ABOUT THE ARTICLE
From the vantage point of an outsider, Scandinavia might convey the impression of a lump of minute, homogeneous countries. The region remains famous for desert places, snow, breathtaking landscapes, heavy coffee drinkers and high living standards. Denmark, Finland, Iceland, Norway, Sweden might show similarities and intertwined pasts, but each of these countries holds unique national features. One stupendously blatant and recent evidence of this particular fact is their grappling with the unprecedented sanitary crisis following the Coronavirus outbreak.
When contamination waves gradually hatched in every nook and cranny of our planet, the sanitary threat was not construed as such by everyone. Some Nordic countries rolled out proactive measures with neither delay nor demur, while others hemmed and hawed before initiating the fight. Interstate disparities give us the latest reminder that, when faced with crises, Europe is still divided — even amongst purportedly akin countries. As all ventured into uncharted territories, the first half of the year two-thousand-and-twenty saw a revived comparison across the Norden. Many of us are currently wishing for a fast-forward to the post-pandemic era. However, it now seems essential to ponder the diverse strategies deployed in the Nordic region: not only will this analysis give us insightful cultural knowledge, but also will it teach us invaluable lessons for the future unfolding before us.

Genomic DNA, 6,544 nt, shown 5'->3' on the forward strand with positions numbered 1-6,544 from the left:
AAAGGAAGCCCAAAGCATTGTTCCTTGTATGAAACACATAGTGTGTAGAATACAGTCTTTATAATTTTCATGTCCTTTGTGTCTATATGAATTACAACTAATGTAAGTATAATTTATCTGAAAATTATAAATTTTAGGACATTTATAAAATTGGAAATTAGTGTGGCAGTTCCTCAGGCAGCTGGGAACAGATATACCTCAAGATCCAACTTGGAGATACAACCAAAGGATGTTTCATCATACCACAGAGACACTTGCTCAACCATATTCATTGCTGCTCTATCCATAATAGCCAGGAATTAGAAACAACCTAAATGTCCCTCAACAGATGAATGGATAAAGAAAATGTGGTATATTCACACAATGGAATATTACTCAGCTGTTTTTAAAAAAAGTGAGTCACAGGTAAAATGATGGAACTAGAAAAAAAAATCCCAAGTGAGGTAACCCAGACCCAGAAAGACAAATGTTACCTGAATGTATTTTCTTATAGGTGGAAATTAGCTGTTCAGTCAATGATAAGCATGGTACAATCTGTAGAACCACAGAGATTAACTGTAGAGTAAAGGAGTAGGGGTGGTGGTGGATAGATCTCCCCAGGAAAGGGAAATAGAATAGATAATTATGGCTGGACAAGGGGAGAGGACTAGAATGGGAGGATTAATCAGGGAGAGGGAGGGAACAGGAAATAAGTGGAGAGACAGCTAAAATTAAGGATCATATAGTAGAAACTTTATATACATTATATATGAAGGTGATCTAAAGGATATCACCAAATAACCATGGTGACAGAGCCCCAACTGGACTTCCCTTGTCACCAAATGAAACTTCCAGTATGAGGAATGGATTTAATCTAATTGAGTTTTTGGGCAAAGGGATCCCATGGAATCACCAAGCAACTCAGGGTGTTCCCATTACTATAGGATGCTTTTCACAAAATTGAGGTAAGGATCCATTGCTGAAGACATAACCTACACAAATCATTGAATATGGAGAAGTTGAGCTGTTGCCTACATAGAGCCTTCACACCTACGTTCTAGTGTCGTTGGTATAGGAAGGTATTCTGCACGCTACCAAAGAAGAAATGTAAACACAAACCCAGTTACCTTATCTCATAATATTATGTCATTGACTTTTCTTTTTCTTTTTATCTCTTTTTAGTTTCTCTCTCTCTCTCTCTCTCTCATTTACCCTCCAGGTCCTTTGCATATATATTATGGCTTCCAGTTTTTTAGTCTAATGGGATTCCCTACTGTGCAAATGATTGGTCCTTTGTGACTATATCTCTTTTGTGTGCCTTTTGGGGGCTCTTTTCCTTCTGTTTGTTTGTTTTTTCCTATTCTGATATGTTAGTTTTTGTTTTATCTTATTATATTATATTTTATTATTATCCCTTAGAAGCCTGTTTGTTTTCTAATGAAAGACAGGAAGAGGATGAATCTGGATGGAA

ABOUT THE AUTHOR
Claire GUYOT is part of the international board, a member of the international delegation in Norway and also of the Asia study group.
The views and opinions expressed in this article are those of the author and do not necessarily reflect the official policy or position of Les Jeunes de l’IHEDN.